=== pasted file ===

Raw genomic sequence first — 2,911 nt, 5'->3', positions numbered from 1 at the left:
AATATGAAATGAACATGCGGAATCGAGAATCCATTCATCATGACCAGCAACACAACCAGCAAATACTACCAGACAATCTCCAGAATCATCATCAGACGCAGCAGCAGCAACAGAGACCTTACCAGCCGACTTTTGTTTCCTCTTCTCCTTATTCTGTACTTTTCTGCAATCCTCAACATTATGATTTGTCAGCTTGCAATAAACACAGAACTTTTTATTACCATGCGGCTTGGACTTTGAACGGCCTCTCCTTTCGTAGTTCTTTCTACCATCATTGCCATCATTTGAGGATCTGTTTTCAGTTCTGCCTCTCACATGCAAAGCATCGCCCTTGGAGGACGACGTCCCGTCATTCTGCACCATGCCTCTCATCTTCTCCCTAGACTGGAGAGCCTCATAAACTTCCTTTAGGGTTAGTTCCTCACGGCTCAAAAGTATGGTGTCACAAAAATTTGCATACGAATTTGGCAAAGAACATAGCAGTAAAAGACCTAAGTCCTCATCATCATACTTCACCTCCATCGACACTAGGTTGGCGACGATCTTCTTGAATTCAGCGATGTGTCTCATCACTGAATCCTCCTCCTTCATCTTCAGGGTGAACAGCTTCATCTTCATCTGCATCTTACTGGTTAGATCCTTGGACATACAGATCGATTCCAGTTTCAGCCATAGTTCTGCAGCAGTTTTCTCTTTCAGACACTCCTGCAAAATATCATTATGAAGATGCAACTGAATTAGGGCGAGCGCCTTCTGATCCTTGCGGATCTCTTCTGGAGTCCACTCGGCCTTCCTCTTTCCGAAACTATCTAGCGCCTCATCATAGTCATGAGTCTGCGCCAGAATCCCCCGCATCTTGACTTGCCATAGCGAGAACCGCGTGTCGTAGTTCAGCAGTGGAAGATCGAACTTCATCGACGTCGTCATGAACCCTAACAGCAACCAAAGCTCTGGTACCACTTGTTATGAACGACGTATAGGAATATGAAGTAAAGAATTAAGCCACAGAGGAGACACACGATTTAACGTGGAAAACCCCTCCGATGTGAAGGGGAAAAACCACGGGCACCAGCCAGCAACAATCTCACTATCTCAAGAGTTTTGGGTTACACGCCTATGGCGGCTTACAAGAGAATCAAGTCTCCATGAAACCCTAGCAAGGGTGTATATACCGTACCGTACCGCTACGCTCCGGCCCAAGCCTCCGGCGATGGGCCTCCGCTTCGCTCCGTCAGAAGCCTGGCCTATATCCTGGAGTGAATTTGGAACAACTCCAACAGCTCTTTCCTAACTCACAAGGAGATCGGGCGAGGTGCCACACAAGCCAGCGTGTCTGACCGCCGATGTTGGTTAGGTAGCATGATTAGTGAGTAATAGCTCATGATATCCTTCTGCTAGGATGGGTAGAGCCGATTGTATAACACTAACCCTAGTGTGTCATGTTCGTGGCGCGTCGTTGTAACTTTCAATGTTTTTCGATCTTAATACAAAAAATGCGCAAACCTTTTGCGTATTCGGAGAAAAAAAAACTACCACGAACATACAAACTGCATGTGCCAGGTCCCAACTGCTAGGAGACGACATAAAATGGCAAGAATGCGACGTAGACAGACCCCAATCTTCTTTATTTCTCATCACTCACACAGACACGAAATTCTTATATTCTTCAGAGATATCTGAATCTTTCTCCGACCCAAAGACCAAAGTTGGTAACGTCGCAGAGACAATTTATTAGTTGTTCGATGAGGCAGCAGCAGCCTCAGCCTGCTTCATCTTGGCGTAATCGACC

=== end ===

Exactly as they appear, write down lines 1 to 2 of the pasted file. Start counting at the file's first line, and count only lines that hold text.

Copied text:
Raw genomic sequence first — 2,911 nt, 5'->3', positions numbered from 1 at the left:
AATATGAAATGAACATGCGGAATCGAGAATCCATTCATCATGACCAGCAACACAACCAGCAAATACTACCAGACAATCTCCAGAATCATCATCAGACGCAGCAGCAGCAACAGAGACCTTACCAGCCGACTTTTGTTTCCTCTTCTCCTTATTCTGTACTTTTCTGCAATCCTCAACATTATGATTTGTCAGCTTGCAATAAACACAGAACTTTTTATTACCATGCGGCTTGGACTTTGAACGGCCTCTCCTTTCGTAGTTCTTTCTACCATCATTGCCATCATTTGAGGATCTGTTTTCAGTTCTGCCTCTCACATGCAAAGCATCGCCCTTGGAGGACGACGTCCCGTCATTCTGCACCATGCCTCTCATCTTCTCCCTAGACTGGAGAGCCTCATAAACTTCCTTTAGGGTTAGTTCCTCACGGCTCAAAAGTATGGTGTCACAAAAATTTGCATACGAATTTGGCAAAGAACATAGCAGTAAAAGACCTAAGTCCTCATCATCATACTTCACCTCCATCGACACTAGGTTGGCGACGATCTTCTTGAATTCAGCGATGTGTCTCATCACTGAATCCTCCTCCTTCATCTTCAGGGTGAACAGCTTCATCTTCATCTGCATCTTACTGGTTAGATCCTTGGACATACAGATCGATTCCAGTTTCAGCCATAGTTCTGCAGCAGTTTTCTCTTTCAGACACTCCTGCAAAATATCATTATGAAGATGCAACTGAATTAGGGCGAGCGCCTTCTGATCCTTGCGGATCTCTTCTGGAGTCCACTCGGCCTTCCTCTTTCCGAAACTATCTAGCGCCTCATCATAGTCATGAGTCTGCGCCAGAATCCCCCGCATCTTGACTTGCCATAGCGAGAACCGCGTGTCGTAGTTCAGCAGTGGAAGATCGAACTTCATCGACGTCGTCATGAACCCTAACAGCAACCAAAGCTCTGGTACCACTTGTTATGAACGACGTATAGGAATATGAAGTAAAGAATTAAGCCACAGAGGAGACACACGATTTAACGTGGAAAACCCCTCCGATGTGAAGGGGAAAAACCACGGGCACCAGCCAGCAACAATCTCACTATCTCAAGAGTTTTGGGTTACACGCCTATGGCGGCTTACAAGAGAATCAAGTCTCCATGAAACCCTAGCAAGGGTGTATATACCGTACCGTACCGCTACGCTCCGGCCCAAGCCTCCGGCGATGGGCCTCCGCTTCGCTCCGTCAGAAGCCTGGCCTATATCCTGGAGTGAATTTGGAACAACTCCAACAGCTCTTTCCTAACTCACAAGGAGATCGGGCGAGGTGCCACACAAGCCAGCGTGTCTGACCGCCGATGTTGGTTAGGTAGCATGATTAGTGAGTAATAGCTCATGATATCCTTCTGCTAGGATGGGTAGAGCCGATTGTATAACACTAACCCTAGTGTGTCATGTTCGTGGCGCGTCGTTGTAACTTTCAATGTTTTTCGATCTTAATACAAAAAATGCGCAAACCTTTTGCGTATTCGGAGAAAAAAAAACTACCACGAACATACAAACTGCATGTGCCAGGTCCCAACTGCTAGGAGACGACATAAAATGGCAAGAATGCGACGTAGACAGACCCCAATCTTCTTTATTTCTCATCACTCACACAGACACGAAATTCTTATATTCTTCAGAGATATCTGAATCTTTCTCCGACCCAAAGACCAAAGTTGGTAACGTCGCAGAGACAATTTATTAGTTGTTCGATGAGGCAGCAGCAGCCTCAGCCTGCTTCATCTTGGCGTAATCGACC